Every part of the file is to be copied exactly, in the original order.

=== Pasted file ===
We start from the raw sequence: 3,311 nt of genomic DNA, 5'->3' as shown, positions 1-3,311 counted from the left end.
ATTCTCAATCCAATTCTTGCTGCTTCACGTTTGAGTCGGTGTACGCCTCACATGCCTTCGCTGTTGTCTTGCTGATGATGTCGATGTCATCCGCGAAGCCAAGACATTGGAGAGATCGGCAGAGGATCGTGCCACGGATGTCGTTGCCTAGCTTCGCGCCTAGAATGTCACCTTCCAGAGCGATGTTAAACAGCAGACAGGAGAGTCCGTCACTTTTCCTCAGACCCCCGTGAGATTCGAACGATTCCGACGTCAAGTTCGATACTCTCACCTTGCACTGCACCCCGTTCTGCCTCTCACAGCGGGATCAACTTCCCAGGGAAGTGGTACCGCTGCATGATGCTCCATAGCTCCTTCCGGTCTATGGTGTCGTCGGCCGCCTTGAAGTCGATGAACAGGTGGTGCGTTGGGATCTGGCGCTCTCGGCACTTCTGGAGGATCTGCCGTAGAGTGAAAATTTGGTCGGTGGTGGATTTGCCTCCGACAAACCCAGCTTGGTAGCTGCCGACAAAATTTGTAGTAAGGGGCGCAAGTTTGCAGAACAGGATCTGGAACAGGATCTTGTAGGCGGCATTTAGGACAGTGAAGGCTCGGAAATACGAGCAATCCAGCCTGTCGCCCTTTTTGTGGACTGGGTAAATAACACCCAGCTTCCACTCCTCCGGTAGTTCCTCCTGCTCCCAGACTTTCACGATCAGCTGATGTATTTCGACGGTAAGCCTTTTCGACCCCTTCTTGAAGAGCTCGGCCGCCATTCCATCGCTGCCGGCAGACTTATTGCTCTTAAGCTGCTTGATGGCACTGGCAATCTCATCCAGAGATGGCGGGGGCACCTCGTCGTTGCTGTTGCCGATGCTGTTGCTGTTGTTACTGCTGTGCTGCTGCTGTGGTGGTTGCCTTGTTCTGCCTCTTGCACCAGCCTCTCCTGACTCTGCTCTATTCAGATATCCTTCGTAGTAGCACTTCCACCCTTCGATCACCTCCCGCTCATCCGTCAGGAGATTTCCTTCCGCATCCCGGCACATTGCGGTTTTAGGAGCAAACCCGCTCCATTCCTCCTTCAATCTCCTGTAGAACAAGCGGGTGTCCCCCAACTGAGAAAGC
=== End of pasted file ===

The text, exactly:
We start from the raw sequence: 3,311 nt of genomic DNA, 5'->3' as shown, positions 1-3,311 counted from the left end.
ATTCTCAATCCAATTCTTGCTGCTTCACGTTTGAGTCGGTGTACGCCTCACATGCCTTCGCTGTTGTCTTGCTGATGATGTCGATGTCATCCGCGAAGCCAAGACATTGGAGAGATCGGCAGAGGATCGTGCCACGGATGTCGTTGCCTAGCTTCGCGCCTAGAATGTCACCTTCCAGAGCGATGTTAAACAGCAGACAGGAGAGTCCGTCACTTTTCCTCAGACCCCCGTGAGATTCGAACGATTCCGACGTCAAGTTCGATACTCTCACCTTGCACTGCACCCCGTTCTGCCTCTCACAGCGGGATCAACTTCCCAGGGAAGTGGTACCGCTGCATGATGCTCCATAGCTCCTTCCGGTCTATGGTGTCGTCGGCCGCCTTGAAGTCGATGAACAGGTGGTGCGTTGGGATCTGGCGCTCTCGGCACTTCTGGAGGATCTGCCGTAGAGTGAAAATTTGGTCGGTGGTGGATTTGCCTCCGACAAACCCAGCTTGGTAGCTGCCGACAAAATTTGTAGTAAGGGGCGCAAGTTTGCAGAACAGGATCTGGAACAGGATCTTGTAGGCGGCATTTAGGACAGTGAAGGCTCGGAAATACGAGCAATCCAGCCTGTCGCCCTTTTTGTGGACTGGGTAAATAACACCCAGCTTCCACTCCTCCGGTAGTTCCTCCTGCTCCCAGACTTTCACGATCAGCTGATGTATTTCGACGGTAAGCCTTTTCGACCCCTTCTTGAAGAGCTCGGCCGCCATTCCATCGCTGCCGGCAGACTTATTGCTCTTAAGCTGCTTGATGGCACTGGCAATCTCATCCAGAGATGGCGGGGGCACCTCGTCGTTGCTGTTGCCGATGCTGTTGCTGTTGTTACTGCTGTGCTGCTGCTGTGGTGGTTGCCTTGTTCTGCCTCTTGCACCAGCCTCTCCTGACTCTGCTCTATTCAGATATCCTTCGTAGTAGCACTTCCACCCTTCGATCACCTCCCGCTCATCCGTCAGGAGATTTCCTTCCGCATCCCGGCACATTGCGGTTTTAGGAGCAAACCCGCTCCATTCCTCCTTCAATCTCCTGTAGAACAAGCGGGTGTCCCCCAACTGAGAAAGC